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Copyright information

© Springer-Verlag GmbH Germany, part of Springer Nature 2019

Authors and Affiliations

  • Jerome Sarris
    • 1
    • 2
    Email author
  • Jenifer Murphy
    • 2
  • Con Stough
    • 3
  • David Mischoulon
    • 4
  • Chad Bousman
    • 5
    • 6
  • Patricia MacDonald
    • 7
  • Laura Adams
    • 7
  • Sonia Nazareth
    • 7
  • Georgina Oliver
    • 2
  • Lachlan Cribb
    • 2
  • Karen Savage
    • 2
    • 3
  • Ranjit Menon
    • 2
  • Suneel Chamoli
    • 7
  • Michael Berk
    • 6
    • 8
    • 9
    • 10
  • Chee H. Ng
    • 2
  • Gerard J. Byrne
    • 7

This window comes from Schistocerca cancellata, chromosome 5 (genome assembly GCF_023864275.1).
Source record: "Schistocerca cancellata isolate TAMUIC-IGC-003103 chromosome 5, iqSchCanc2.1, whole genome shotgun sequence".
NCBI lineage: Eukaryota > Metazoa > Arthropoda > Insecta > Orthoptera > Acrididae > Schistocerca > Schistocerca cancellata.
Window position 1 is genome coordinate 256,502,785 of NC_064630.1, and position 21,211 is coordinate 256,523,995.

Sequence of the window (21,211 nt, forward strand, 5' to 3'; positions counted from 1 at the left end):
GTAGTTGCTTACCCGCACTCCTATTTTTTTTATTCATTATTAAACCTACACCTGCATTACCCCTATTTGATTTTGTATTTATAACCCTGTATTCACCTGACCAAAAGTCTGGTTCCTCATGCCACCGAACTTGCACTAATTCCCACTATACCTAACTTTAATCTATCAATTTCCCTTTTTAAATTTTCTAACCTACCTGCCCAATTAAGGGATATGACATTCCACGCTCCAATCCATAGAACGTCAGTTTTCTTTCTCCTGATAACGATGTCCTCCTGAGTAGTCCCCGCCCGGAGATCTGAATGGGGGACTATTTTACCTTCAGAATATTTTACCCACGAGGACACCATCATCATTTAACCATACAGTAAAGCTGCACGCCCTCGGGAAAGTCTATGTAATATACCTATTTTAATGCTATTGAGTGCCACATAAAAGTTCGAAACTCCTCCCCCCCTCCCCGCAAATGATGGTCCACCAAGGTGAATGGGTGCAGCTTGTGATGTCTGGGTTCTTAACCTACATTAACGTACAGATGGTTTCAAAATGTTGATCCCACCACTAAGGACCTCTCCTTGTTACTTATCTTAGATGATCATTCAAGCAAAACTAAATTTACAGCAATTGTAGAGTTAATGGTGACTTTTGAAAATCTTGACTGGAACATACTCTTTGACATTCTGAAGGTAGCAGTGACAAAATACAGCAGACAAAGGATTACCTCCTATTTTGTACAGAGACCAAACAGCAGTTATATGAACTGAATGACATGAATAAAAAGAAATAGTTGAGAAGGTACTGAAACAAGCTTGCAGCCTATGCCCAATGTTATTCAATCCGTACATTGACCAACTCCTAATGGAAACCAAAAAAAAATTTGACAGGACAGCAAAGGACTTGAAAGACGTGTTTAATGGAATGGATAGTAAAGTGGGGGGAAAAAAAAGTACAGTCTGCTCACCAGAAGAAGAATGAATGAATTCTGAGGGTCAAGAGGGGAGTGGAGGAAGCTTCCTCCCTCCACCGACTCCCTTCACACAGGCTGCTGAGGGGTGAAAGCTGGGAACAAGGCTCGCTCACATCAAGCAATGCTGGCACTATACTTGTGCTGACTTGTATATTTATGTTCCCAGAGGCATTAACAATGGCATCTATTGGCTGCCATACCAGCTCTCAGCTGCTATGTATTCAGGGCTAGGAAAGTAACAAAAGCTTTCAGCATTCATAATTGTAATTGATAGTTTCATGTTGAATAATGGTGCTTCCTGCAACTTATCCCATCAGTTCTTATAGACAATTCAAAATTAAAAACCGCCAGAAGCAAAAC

1. 1.NICM Health Research Institute, WestmeadWestern Sydney UniversityPenrithAustralia
  2. 2.Professorial Unit, The Melbourne Clinic, Department of PsychiatryMelbourne UniversityMelbourneAustralia
  3. 3.Centre for Human PsychopharmacologySwinburne University of TechnologyMelbourneAustralia
  4. 4.Depression Clinical and Research Program, Department of Psychiatry, Massachusetts General HospitalHarvard Medical SchoolBostonUSA
  5. 5.Departments of Medical Genetics, Psychiatry, and Physiology & PharmacologyUniversity of CalgaryCalgaryCanada
  6. 6.Department of PsychiatryThe University of MelbourneParkvilleAustralia
  7. 7.Faculty of Medicine, Discipline of Psychiatry, Centre for Clinical Research, Royal Brisbane & Women’s Hospital, HerstonThe University of QueenslandBrisbaneAustralia
  8. 8.IMPACT SRC, School of Medicine, Barwon HealthDeakin UniversityGeelongAustralia
  9. 9.Florey Institute of Neuroscience and Mental HealthThe University of MelbourneParkvilleAustralia
  10. 10.Orygen, The Centre of Excellence in Youth Mental HealthThe University of MelbourneParkvilleAustralia